By LEE ADAMS
The Mississippi State Bulldogs will be involved in the Big East-SEC Challenge tonight at Humphrey Coliseum and that's exactly what they think it will be.
The Bulldogs, who are ranked No. 21 and are currently on a six-game winning streak, hosts West Virginia. The 8 p.m. tipoff will be televised by ESPNU.
"West Virginia is a really good basketball team," MSU men's basketball coach Rick Stansbury said. "We're making steady improvements, but this is a big basketball game for early in the year. It's a great opportunity for us, with two good teams going at it."
The Bulldogs (7-1) suffered their only loss to the hands of Akron in the second game of the season, and like MSU, West Virginia's (4-1) only loss came early in the season as well. The Mountaineers were defeated by Kent State during the 24-hours of basketball on ESPN earlier this season and Kent State's coach said he felt that West Virginia quit, but Stansbury doesn't think that was the case.
"I've never known a Bob Huggins team to quit," said Stansbury. "They didn't lose that game because they quit. They lost that game because they turned the basketball over."
Stansbury also feels that Huggins, who is in his fifth year at them helm of the Mountaineers, had some trouble getting his guards figured out, but thinks West Virginia has potential to be one of the best.
"I see them being right at the top of the Big East before it's over," said Stansbury. "I think they are that good and like I said, I think the biggest thing he had to get figured out was his point guard play and he's done that."
One of the Mountaineers guards is freshman Jabarie Hinds, who scored 19 points in their win over Akron on Monday and is averaging 11.8 points per game.
"He's quick, he's athletic and can really put the ball on the floor," said Stansbury. "He can really penetrate and is a really good young point guard."
Even though Huggins got his guard situation figured out, one thing he didn't have to figure much out with was what he was going to do underneath. With the 6-foot-8 Kevin Jones and the 6-foot-9 Deniz Kilicli, the Mountaineers have their post play where they want it.
"They've got those two big boys on the inside that can really score," said Stansbury. "Kilicli is right-handed but shoots it left-handed about as well as he does right. You can't tell what he is by watching him and he is a big body guy."
The Bulldogs aren't hurting in the post when Arnett Moultrie and Renardo Sidney are healthy, but they will have a challenge trying to guard Jones.
"No question he'll be the best (forwards) we've faced," said Stansbury. "He's a very versatile guy who can really shoot it, puts it down, posts up and his stats back that up."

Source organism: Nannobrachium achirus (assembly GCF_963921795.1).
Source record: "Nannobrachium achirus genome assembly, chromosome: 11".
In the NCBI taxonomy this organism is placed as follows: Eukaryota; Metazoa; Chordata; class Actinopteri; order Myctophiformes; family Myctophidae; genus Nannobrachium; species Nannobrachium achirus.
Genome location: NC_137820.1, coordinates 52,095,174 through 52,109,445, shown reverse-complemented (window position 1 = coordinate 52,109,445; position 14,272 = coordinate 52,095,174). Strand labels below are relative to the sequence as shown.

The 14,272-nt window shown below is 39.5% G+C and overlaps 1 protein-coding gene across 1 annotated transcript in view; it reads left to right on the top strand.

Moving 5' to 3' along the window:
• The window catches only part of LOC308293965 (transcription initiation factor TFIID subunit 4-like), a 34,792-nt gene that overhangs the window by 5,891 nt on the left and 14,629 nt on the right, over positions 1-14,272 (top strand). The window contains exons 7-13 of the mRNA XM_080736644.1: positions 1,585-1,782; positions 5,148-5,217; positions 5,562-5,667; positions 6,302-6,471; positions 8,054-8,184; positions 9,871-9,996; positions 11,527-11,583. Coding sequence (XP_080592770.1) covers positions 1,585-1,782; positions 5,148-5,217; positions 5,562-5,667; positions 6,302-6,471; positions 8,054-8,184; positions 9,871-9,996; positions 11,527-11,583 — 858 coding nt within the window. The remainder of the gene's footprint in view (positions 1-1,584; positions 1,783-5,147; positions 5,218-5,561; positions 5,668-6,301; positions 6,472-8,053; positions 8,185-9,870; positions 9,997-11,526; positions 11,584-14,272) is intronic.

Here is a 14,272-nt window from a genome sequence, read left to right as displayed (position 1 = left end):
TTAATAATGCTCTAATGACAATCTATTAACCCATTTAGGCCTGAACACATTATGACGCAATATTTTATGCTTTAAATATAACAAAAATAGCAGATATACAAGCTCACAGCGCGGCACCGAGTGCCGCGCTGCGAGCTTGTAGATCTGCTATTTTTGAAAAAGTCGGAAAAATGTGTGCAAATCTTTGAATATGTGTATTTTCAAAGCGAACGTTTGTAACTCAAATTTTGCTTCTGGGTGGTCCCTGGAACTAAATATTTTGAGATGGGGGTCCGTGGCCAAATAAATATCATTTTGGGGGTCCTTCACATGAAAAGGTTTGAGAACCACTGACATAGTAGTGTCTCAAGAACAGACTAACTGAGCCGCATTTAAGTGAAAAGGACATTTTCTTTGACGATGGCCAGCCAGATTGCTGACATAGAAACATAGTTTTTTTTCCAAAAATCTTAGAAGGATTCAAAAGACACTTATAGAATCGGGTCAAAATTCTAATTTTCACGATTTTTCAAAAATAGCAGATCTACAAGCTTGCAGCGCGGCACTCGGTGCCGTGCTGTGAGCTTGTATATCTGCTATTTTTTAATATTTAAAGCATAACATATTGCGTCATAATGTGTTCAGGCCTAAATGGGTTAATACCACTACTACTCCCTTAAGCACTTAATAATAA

Jones, who was a preseason selection to the All-Big East team, is currently leading the Mountaineers in rebounding with 61 and is averaging 21 points per game which is also leading his team.
Moultrie's stats rival those of Jones as he is leading the Bulldogs and the Southeastern Conference in rebounds.
"We figured out Arnett is a pretty good player," said Stansbury. "The thing I'm impressed with him is he's improved. He's gotten better at shooting the basketball. I'm gaining more confidence to start letting him shoot the ball from the 3-point line. He has gotten better through hard work."
Moultrie's production this year, along with other Bulldog players stepping up has taken some of the pressure off of preseason All-SEC senior Dee Bost. Bost seemed to be the only player to be able to carry the team last season, but Stansbury isn't having to rely on him as much this season.
"I don't have to go in there and say Dee has to get me 18 points to win tonight," said Stansbury. "We have multiple guys that gives us a little more versatility and we shoot it well enough that we don't have to depend on the 3-point shot right now."
Even though they haven't relied on Bost as much as last season, he is still having a standout season thus far as he leads the SEC in points scored with 138 and is tied for third with an average of 17 points per game.
Bost feels the reason for his success is because the team is harder to stop because of their versatility.
"We're versatile and have a lot of weapons," said Bost. "If they take away one option, we know we can always rely on the post to score and we feed them a lot so we play off them."
With that versatility, the Bulldogs won seven games in the month of November for the first time in school history, and Stansbury is happy with where his team is going but doesn't feel they are there yet. However, tonight's game, which will only be the second meeting in the history of the two schools, could help the Bulldogs get where they are wanting to go.
"It's a great opportunity for us," said Stansbury. "They are a good program, highly respected program, one of the better programs in the country and we got them coming here."